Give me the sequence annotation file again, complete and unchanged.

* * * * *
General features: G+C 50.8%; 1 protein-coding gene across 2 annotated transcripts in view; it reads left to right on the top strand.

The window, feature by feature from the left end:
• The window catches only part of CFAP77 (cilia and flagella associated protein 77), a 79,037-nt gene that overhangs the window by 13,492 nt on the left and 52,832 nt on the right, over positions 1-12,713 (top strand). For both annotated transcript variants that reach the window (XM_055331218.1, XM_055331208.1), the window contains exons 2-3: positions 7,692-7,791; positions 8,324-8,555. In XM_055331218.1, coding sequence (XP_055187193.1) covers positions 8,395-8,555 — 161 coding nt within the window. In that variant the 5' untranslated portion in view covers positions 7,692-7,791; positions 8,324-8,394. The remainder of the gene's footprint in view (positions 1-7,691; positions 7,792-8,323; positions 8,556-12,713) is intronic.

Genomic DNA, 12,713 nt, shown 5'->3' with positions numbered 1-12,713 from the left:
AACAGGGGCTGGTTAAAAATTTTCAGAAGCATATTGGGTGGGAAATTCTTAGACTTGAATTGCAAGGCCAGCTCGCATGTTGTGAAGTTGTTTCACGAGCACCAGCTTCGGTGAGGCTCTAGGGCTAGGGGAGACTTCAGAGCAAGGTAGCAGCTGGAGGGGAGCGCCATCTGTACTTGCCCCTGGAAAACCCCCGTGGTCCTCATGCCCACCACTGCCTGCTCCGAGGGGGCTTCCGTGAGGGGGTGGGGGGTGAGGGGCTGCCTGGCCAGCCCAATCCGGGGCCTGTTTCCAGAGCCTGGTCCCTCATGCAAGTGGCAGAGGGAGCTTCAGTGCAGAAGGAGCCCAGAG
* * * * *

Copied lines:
General features: G+C 50.8%; 1 protein-coding gene across 2 annotated transcripts in view; it reads left to right on the top strand.

The window, feature by feature from the left end:
• The window catches only part of CFAP77 (cilia and flagella associated protein 77), a 79,037-nt gene that overhangs the window by 13,492 nt on the left and 52,832 nt on the right, over positions 1-12,713 (top strand). For both annotated transcript variants that reach the window (XM_055331218.1, XM_055331208.1), the window contains exons 2-3: positions 7,692-7,791; positions 8,324-8,555. In XM_055331218.1, coding sequence (XP_055187193.1) covers positions 8,395-8,555 — 161 coding nt within the window. In that variant the 5' untranslated portion in view covers positions 7,692-7,791; positions 8,324-8,394. The remainder of the gene's footprint in view (positions 1-7,691; positions 7,792-8,323; positions 8,556-12,713) is intronic.

Genomic DNA, 12,713 nt, shown 5'->3' with positions numbered 1-12,713 from the left:
AACAGGGGCTGGTTAAAAATTTTCAGAAGCATATTGGGTGGGAAATTCTTAGACTTGAATTGCAAGGCCAGCTCGCATGTTGTGAAGTTGTTTCACGAGCACCAGCTTCGGTGAGGCTCTAGGGCTAGGGGAGACTTCAGAGCAAGGTAGCAGCTGGAGGGGAGCGCCATCTGTACTTGCCCCTGGAAAACCCCCGTGGTCCTCATGCCCACCACTGCCTGCTCCGAGGGGGCTTCCGTGAGGGGGTGGGGGGTGAGGGGCTGCCTGGCCAGCCCAATCCGGGGCCTGTTTCCAGAGCCTGGTCCCTCATGCAAGTGGCAGAGGGAGCTTCAGTGCAGAAGGAGCCCAGAG